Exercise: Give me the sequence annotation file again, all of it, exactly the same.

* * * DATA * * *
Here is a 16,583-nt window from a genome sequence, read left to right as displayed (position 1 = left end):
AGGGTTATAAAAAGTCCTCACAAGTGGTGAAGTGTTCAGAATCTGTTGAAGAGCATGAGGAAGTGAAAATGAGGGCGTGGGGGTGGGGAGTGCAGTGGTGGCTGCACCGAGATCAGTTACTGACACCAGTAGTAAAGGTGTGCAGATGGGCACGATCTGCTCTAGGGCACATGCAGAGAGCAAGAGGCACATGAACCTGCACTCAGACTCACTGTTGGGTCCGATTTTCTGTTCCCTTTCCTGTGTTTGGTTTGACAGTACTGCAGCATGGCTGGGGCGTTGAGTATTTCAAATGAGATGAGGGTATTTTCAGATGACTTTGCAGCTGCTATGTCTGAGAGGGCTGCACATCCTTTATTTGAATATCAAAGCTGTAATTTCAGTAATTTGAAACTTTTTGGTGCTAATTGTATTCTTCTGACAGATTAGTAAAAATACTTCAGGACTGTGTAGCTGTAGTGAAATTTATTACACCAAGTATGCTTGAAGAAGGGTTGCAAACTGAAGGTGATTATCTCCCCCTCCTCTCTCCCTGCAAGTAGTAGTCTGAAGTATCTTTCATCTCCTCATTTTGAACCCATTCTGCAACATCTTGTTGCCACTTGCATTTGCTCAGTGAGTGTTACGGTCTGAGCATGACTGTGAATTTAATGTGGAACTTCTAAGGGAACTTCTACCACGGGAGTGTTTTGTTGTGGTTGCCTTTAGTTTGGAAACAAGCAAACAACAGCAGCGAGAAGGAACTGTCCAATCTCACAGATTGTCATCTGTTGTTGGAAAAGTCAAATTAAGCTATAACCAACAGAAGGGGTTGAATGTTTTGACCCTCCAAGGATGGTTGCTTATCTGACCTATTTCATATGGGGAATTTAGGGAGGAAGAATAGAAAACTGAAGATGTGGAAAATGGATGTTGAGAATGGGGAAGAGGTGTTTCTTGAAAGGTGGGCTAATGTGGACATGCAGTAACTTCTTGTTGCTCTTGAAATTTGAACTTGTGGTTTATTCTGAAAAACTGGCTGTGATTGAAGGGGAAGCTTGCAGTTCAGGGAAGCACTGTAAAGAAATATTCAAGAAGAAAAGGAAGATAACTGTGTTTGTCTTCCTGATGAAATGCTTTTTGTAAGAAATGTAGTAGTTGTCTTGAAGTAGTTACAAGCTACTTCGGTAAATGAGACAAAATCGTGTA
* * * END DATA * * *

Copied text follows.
Here is a 16,583-nt window from a genome sequence, read left to right as displayed (position 1 = left end):
AGGGTTATAAAAAGTCCTCACAAGTGGTGAAGTGTTCAGAATCTGTTGAAGAGCATGAGGAAGTGAAAATGAGGGCGTGGGGGTGGGGAGTGCAGTGGTGGCTGCACCGAGATCAGTTACTGACACCAGTAGTAAAGGTGTGCAGATGGGCACGATCTGCTCTAGGGCACATGCAGAGAGCAAGAGGCACATGAACCTGCACTCAGACTCACTGTTGGGTCCGATTTTCTGTTCCCTTTCCTGTGTTTGGTTTGACAGTACTGCAGCATGGCTGGGGCGTTGAGTATTTCAAATGAGATGAGGGTATTTTCAGATGACTTTGCAGCTGCTATGTCTGAGAGGGCTGCACATCCTTTATTTGAATATCAAAGCTGTAATTTCAGTAATTTGAAACTTTTTGGTGCTAATTGTATTCTTCTGACAGATTAGTAAAAATACTTCAGGACTGTGTAGCTGTAGTGAAATTTATTACACCAAGTATGCTTGAAGAAGGGTTGCAAACTGAAGGTGATTATCTCCCCCTCCTCTCTCCCTGCAAGTAGTAGTCTGAAGTATCTTTCATCTCCTCATTTTGAACCCATTCTGCAACATCTTGTTGCCACTTGCATTTGCTCAGTGAGTGTTACGGTCTGAGCATGACTGTGAATTTAATGTGGAACTTCTAAGGGAACTTCTACCACGGGAGTGTTTTGTTGTGGTTGCCTTTAGTTTGGAAACAAGCAAACAACAGCAGCGAGAAGGAACTGTCCAATCTCACAGATTGTCATCTGTTGTTGGAAAAGTCAAATTAAGCTATAACCAACAGAAGGGGTTGAATGTTTTGACCCTCCAAGGATGGTTGCTTATCTGACCTATTTCATATGGGGAATTTAGGGAGGAAGAATAGAAAACTGAAGATGTGGAAAATGGATGTTGAGAATGGGGAAGAGGTGTTTCTTGAAAGGTGGGCTAATGTGGACATGCAGTAACTTCTTGTTGCTCTTGAAATTTGAACTTGTGGTTTATTCTGAAAAACTGGCTGTGATTGAAGGGGAAGCTTGCAGTTCAGGGAAGCACTGTAAAGAAATATTCAAGAAGAAAAGGAAGATAACTGTGTTTGTCTTCCTGATGAAATGCTTTTTGTAAGAAATGTAGTAGTTGTCTTGAAGTAGTTACAAGCTACTTCGGTAAATGAGACAAAATCGTGTA